Gabe Kapler headed to make a pitching change on Thursday afternoon, readying to step from his perch on the dugout steps and onto the field. But before the Phillies manager even left the dugout in the sixth inning of a 5-0 win over Miami, he was greeted with a thundering of boos.
Kapler, managing his first game at Citizens Bank Park, was emphatically jeered by the home-opening crowd as he walked to the mound to lift Nick Pivetta after the righthander threw 5 2/3 scoreless innings but exhausted 97 pitches. It was the longest start this season by a Phillies pitcher. Pivetta pitched strong but a lefthanded hitter was coming up with two outs and a runner on.
This pitching change did not feel like a controversial decision. But this was no time to reason. Kapler had already been booed during the pregame introductions. There was unrest in the ballpark after a disappointing start to the season. The goodwill felt when Kapler was hired in October had already run out. And the fans were ripe to rip the new manager again.
The boos followed Kapler back to the dugout. His decision would pay off. Adam Morgan struck out Justin Bour on three pitches and the fans cheered. The Phillies used three relievers — Adam Morgan, Luis Garcia, and Hector Neris — to secure the win, which is the best way to stop the jeers. It was the team’s first win at a home opener since 2011.
“I’m going to work my [butt] off for these fans. I’m going to give them everything I have. At the end of the day, that’s all I can do. Work my tail off,” Kapler said. “Hopefully, over the course of time, they learn to trust that I am in this with them. Hopefully, over the course of time, they learn to trust that my process is strong. Hopefully, over the course of time, they understand we have great players and that’s where the attention should be focused.”
Rhys Hoskins said the boos were just a result of the fan’s passion. The Phillies entered Thursday with one win in their first five losses. Kapler had made a few questionable decisions on the team’s opening road trip. Pivetta said the fan’s reactions are out of the team’s control and that Kapler is a “great manager.”
“I get the arguments both ways,” Hoskins said. “We have full confidence in what’s going on here. We’re really excited about the culture that Gabe and his staff have established and brought here.”
Pivetta dominated the Marlins, striking out nine without a walk. He allowed just four hits and relied heavily on an effective fastball. He used his fastball for five of his strikeouts and mixed in a curveball to induce weak contact. He was able to keep his fastball around the strike zone, using it for 13 called strikes. His performance came against one of the weakest lineups in baseball. But it was still a welcomed sign for a pitcher who the Phillies have high hopes for this season.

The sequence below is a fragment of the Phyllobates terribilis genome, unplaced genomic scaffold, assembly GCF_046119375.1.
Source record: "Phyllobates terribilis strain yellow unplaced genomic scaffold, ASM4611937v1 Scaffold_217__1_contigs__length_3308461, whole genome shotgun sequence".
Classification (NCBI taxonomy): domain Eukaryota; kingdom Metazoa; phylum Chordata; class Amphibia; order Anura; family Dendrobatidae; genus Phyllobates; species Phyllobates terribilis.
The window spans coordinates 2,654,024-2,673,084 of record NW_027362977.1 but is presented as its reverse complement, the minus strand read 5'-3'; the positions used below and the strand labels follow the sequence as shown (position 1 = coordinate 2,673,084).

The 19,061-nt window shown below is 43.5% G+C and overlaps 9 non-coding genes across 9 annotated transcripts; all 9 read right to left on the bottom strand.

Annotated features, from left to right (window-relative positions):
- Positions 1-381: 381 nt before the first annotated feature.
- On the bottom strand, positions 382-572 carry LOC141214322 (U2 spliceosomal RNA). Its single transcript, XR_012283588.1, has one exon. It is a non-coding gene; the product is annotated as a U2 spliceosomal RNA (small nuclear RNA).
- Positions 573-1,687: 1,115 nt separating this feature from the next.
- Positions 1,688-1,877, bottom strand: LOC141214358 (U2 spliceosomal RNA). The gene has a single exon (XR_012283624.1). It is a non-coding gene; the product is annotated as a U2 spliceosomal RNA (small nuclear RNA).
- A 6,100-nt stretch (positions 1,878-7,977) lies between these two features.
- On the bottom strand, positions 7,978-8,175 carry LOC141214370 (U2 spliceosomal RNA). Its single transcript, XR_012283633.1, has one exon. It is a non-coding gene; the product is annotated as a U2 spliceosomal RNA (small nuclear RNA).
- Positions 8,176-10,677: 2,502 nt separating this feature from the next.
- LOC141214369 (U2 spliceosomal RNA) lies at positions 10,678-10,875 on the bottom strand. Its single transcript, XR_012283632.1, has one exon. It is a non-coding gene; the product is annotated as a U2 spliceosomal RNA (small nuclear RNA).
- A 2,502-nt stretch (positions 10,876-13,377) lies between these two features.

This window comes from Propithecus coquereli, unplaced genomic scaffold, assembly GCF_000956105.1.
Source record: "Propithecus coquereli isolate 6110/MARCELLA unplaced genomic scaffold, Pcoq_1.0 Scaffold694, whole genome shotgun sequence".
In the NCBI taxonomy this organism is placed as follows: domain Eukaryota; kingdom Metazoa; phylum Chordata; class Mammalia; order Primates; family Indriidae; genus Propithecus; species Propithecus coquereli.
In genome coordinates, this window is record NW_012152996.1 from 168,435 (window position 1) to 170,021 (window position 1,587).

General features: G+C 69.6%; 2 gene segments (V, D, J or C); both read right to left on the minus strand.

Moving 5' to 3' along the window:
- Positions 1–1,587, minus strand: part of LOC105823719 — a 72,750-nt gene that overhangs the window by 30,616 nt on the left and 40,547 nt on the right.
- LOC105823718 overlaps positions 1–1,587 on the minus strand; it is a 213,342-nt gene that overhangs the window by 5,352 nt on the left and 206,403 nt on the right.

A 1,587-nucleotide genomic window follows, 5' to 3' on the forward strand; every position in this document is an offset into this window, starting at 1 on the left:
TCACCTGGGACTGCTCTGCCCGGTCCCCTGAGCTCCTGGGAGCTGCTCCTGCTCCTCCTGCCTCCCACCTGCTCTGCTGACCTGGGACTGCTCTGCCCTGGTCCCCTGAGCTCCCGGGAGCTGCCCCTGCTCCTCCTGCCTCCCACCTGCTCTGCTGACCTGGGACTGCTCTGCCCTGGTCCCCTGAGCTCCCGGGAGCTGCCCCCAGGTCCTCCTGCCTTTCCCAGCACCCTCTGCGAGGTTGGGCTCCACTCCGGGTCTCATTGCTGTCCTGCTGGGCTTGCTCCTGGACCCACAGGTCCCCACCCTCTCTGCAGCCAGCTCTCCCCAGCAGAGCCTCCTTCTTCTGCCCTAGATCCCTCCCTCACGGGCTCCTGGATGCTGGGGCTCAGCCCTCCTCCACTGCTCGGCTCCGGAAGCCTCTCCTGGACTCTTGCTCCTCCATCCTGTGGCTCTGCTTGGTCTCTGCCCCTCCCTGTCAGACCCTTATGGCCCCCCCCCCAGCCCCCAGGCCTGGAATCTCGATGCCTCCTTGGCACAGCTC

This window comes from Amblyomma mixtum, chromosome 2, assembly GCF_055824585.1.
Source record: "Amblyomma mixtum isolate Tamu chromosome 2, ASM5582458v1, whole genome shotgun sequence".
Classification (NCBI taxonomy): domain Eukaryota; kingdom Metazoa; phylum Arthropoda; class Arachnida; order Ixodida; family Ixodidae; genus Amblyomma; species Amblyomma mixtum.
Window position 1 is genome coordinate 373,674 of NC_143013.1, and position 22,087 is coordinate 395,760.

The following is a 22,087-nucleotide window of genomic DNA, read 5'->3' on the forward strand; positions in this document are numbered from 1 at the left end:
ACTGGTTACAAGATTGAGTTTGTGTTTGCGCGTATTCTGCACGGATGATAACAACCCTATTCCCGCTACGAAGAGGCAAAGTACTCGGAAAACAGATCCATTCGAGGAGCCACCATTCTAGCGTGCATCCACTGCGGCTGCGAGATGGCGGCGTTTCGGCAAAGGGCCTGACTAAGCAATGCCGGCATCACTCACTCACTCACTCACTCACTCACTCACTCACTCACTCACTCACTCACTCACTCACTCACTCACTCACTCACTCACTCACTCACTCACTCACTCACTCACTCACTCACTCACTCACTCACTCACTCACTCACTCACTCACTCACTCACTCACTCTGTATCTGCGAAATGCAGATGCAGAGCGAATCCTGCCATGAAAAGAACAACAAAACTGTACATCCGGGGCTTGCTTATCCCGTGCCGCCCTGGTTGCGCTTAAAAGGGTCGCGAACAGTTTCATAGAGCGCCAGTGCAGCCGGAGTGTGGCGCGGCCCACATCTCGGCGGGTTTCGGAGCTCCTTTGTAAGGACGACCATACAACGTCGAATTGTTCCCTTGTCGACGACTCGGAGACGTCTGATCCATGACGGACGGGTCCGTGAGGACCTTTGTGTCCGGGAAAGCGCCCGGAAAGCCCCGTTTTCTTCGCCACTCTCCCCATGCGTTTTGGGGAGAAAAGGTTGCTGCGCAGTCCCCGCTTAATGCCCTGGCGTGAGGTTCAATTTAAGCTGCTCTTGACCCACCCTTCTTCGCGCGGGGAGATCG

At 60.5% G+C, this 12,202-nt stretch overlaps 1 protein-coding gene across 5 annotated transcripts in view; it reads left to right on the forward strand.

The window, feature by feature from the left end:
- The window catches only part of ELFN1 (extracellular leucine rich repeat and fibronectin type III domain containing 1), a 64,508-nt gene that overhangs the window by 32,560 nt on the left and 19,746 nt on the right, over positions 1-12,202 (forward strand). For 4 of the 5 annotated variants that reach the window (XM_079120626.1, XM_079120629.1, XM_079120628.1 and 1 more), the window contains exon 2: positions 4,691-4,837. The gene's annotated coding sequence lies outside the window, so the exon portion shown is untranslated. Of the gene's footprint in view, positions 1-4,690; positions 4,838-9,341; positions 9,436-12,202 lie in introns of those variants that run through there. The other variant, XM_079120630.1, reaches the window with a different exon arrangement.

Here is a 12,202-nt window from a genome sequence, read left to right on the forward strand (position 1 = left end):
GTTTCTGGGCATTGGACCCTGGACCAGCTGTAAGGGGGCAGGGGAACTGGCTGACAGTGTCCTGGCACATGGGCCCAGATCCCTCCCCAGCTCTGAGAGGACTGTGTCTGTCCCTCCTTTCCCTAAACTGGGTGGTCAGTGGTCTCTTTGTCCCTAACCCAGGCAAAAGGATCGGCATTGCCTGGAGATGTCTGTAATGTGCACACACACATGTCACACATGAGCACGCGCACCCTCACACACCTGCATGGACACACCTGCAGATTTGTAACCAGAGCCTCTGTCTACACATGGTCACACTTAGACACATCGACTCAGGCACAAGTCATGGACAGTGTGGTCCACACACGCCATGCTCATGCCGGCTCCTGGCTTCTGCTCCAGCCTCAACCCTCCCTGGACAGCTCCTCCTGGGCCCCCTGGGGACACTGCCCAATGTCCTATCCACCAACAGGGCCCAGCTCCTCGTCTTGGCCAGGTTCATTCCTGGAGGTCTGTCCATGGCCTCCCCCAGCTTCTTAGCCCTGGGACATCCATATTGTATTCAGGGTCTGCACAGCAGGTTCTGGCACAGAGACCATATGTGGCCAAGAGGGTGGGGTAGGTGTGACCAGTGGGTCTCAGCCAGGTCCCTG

“Everything was in or around the zone, keeping hitters off balance with a little stop, start or gas pedal, brake, but really demonstrating a lot of character and conviction out there on the mound,” Kapler said. “That’s one of the reasons we wanted to push him up above 90 pitches because he just demonstrated consistent control of the game all the way through. Really impressive performance by Nick.”
The Phillies scored just two runs this week in their two losses in New York but came alive against the Marlins. Maikel Franco hit a double, triple, and homer. Odubel Herrera went 2 for 3 with an RBI single. Cesar Hernandez reached base three times. The Phillies walked nine times, two of which were intentional. They stole four bases and lead the majors in steal.
The Phillies saw 177 pitches, averaging 4.54 pitches per plate appearance. No other team has seen more pitches this season than the Phillies. They have used that grinding approach this season with the hope that an extended at-bat will force a pitcher to make a mistake and also run up a starter’s pitch count and force the bullpen to open. The approach would yield to runs, Kapler said. On Thursday, it did. And more Phillies runs, should mean less boos.
“They cheer for the players. That’s what matters the most,” Kapler said. “They cheer really loud for the players. If that’s the ultimate outcome — if every day they’re cheering the players, I’ll take that, 100 percent. I’m glad to wear that.”